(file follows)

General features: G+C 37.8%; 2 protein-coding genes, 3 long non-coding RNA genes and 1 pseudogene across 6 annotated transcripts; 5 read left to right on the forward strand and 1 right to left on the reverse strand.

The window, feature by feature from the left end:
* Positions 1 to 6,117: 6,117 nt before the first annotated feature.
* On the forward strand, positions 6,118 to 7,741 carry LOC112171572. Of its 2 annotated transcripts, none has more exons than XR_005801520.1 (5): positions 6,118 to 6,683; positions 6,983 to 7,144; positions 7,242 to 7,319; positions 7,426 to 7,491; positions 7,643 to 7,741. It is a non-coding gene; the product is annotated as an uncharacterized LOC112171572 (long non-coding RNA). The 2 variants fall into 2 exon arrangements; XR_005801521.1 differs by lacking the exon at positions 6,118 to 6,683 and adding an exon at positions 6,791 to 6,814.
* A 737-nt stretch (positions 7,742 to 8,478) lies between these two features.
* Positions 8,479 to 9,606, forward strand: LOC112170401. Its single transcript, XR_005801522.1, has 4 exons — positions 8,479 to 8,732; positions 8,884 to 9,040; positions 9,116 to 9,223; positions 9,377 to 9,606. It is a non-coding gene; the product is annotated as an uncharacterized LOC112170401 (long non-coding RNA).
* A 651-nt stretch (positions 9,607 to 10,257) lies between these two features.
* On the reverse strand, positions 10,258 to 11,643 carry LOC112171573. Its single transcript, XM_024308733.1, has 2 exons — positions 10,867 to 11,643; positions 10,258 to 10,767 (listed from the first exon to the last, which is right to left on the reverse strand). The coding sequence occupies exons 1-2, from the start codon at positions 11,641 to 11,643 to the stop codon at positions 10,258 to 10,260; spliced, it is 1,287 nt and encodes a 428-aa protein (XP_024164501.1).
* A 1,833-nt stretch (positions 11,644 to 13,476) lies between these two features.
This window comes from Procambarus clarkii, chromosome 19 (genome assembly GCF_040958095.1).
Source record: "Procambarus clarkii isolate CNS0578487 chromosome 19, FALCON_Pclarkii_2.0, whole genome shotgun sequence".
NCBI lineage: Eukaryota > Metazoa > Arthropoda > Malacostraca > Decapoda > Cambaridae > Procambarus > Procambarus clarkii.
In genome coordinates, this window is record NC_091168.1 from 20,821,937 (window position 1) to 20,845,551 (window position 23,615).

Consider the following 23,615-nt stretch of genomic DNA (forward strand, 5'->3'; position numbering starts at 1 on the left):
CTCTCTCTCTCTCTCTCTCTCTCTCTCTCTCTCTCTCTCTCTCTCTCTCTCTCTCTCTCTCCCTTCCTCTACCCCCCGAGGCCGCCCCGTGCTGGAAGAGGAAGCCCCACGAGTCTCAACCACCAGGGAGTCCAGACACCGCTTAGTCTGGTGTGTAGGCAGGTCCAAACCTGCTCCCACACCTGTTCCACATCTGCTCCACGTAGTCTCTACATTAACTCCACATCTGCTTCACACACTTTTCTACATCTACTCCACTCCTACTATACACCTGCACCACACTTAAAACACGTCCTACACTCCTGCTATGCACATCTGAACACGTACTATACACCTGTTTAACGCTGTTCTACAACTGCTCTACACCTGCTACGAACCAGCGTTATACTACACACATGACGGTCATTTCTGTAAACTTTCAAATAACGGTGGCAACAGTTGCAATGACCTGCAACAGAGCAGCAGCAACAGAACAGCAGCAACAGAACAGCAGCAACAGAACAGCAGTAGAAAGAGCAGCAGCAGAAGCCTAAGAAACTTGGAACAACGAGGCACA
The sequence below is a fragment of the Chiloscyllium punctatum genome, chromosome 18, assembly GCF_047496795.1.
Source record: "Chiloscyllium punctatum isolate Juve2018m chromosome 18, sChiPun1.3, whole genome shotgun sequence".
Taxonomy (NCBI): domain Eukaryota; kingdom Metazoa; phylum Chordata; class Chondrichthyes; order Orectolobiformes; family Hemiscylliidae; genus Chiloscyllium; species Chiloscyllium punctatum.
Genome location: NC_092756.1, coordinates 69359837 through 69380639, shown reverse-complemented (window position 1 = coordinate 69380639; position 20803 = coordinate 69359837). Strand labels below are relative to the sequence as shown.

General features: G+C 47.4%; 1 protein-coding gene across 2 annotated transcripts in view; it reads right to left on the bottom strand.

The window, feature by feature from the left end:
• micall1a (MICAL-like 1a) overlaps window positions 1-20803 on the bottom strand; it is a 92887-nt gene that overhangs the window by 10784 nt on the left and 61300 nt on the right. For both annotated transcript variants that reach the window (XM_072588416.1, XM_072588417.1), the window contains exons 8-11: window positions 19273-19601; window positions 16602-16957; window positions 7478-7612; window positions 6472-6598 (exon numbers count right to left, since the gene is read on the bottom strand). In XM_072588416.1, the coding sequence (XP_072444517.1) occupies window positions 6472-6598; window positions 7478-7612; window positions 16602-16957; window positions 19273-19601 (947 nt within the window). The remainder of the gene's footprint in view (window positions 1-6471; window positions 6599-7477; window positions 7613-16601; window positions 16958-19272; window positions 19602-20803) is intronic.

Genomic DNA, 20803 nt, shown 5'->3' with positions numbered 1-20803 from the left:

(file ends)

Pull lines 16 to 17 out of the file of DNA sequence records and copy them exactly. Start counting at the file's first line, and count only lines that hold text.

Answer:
The sequence below is a fragment of the Chiloscyllium punctatum genome, chromosome 18, assembly GCF_047496795.1.
Source record: "Chiloscyllium punctatum isolate Juve2018m chromosome 18, sChiPun1.3, whole genome shotgun sequence".